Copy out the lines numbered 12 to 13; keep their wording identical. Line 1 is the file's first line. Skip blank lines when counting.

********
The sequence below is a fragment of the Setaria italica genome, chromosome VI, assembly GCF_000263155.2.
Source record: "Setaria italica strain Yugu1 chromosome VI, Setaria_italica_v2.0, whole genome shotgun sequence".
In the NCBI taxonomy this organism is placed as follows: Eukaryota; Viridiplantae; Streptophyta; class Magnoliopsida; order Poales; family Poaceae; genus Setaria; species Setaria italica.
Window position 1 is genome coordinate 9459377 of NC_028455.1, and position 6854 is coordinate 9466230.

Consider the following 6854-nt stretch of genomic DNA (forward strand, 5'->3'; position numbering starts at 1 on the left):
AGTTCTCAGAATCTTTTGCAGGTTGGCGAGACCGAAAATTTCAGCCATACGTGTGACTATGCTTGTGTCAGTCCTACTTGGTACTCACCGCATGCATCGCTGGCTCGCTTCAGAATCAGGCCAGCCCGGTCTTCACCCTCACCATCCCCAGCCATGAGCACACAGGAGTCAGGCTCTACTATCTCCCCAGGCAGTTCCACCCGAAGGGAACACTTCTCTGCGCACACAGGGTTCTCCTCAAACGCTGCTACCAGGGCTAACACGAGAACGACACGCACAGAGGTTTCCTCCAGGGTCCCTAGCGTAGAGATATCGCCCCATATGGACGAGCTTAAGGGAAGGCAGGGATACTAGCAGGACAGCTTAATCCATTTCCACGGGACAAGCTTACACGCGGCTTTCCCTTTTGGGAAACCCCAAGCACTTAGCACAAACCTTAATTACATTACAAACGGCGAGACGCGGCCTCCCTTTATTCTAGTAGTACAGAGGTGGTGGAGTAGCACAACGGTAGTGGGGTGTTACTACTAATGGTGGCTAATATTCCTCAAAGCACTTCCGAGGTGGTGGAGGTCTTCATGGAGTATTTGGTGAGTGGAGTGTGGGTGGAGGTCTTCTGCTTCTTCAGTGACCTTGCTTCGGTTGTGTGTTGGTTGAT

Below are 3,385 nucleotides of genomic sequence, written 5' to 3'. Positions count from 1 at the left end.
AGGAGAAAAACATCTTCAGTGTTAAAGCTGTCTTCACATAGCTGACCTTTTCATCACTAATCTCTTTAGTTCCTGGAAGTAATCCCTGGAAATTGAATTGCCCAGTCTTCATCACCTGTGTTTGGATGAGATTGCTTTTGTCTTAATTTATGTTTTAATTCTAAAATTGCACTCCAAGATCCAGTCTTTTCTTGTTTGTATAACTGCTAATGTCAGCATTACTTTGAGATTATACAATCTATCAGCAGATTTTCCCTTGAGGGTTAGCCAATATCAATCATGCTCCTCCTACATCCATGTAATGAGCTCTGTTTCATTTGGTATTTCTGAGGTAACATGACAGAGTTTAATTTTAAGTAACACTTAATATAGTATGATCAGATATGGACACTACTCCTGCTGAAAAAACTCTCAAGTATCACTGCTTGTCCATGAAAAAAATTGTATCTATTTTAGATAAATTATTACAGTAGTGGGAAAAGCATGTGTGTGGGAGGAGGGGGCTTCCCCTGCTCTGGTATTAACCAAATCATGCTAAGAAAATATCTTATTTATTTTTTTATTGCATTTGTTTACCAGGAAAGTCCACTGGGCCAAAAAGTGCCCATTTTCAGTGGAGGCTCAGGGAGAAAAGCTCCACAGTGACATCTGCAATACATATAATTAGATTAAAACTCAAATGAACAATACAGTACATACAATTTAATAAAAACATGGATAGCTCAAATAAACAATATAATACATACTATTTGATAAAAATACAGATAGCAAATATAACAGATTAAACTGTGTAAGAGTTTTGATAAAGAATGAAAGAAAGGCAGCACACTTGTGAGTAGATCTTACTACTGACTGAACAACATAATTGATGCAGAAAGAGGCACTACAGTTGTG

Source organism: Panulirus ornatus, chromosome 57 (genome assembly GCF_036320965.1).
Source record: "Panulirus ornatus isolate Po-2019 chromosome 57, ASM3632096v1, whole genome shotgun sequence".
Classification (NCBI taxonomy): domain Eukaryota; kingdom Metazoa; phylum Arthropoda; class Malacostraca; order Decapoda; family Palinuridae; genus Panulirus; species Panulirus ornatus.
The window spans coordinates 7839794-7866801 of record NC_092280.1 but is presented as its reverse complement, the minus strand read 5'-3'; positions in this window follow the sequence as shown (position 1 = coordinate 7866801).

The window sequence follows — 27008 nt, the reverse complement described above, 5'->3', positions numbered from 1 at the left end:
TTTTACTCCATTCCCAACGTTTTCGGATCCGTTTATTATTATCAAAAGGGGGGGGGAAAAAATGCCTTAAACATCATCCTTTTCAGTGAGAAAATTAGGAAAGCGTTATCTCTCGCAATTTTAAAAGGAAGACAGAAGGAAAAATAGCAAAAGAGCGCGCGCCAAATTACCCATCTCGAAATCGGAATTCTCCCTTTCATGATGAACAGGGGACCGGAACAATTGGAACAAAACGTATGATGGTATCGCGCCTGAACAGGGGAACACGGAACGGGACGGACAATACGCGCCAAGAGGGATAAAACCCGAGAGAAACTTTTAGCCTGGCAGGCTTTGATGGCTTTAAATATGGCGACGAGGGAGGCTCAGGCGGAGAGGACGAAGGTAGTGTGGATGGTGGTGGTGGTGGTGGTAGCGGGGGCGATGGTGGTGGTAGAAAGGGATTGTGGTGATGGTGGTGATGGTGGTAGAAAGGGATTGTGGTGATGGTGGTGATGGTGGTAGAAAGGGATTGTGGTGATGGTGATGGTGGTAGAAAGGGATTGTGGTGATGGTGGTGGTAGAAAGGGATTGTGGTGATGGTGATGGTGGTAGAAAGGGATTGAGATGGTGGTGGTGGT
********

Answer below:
The window spans coordinates 7839794-7866801 of record NC_092280.1 but is presented as its reverse complement, the minus strand read 5'-3'; positions in this window follow the sequence as shown (position 1 = coordinate 7866801).

The window sequence follows — 27008 nt, the reverse complement described above, 5'->3', positions numbered from 1 at the left end: